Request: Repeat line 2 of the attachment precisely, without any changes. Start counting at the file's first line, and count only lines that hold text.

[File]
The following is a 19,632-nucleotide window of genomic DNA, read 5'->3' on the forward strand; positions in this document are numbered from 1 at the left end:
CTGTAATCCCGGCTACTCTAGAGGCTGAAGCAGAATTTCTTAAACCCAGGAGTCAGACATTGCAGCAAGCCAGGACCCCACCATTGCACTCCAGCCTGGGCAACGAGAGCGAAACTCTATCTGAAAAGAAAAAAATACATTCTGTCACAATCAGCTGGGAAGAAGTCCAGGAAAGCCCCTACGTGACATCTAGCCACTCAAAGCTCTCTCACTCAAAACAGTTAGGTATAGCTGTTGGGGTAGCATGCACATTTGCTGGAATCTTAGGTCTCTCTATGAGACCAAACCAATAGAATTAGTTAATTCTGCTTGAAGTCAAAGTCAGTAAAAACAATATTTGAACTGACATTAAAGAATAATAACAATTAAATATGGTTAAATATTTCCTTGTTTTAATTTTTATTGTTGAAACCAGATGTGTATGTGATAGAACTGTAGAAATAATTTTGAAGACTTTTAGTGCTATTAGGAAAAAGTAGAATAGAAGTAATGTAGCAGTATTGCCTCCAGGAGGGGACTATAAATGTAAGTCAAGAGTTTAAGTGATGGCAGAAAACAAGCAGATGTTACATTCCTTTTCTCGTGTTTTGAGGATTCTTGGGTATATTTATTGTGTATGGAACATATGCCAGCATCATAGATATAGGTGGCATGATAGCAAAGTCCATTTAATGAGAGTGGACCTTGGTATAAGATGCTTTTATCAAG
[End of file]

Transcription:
CTGTAATCCCGGCTACTCTAGAGGCTGAAGCAGAATTTCTTAAACCCAGGAGTCAGACATTGCAGCAAGCCAGGACCCCACCATTGCACTCCAGCCTGGGCAACGAGAGCGAAACTCTATCTGAAAAGAAAAAAATACATTCTGTCACAATCAGCTGGGAAGAAGTCCAGGAAAGCCCCTACGTGACATCTAGCCACTCAAAGCTCTCTCACTCAAAACAGTTAGGTATAGCTGTTGGGGTAGCATGCACATTTGCTGGAATCTTAGGTCTCTCTATGAGACCAAACCAATAGAATTAGTTAATTCTGCTTGAAGTCAAAGTCAGTAAAAACAATATTTGAACTGACATTAAAGAATAATAACAATTAAATATGGTTAAATATTTCCTTGTTTTAATTTTTATTGTTGAAACCAGATGTGTATGTGATAGAACTGTAGAAATAATTTTGAAGACTTTTAGTGCTATTAGGAAAAAGTAGAATAGAAGTAATGTAGCAGTATTGCCTCCAGGAGGGGACTATAAATGTAAGTCAAGAGTTTAAGTGATGGCAGAAAACAAGCAGATGTTACATTCCTTTTCTCGTGTTTTGAGGATTCTTGGGTATATTTATTGTGTATGGAACATATGCCAGCATCATAGATATAGGTGGCATGATAGCAAAGTCCATTTAATGAGAGTGGACCTTGGTATAAGATGCTTTTATCAAG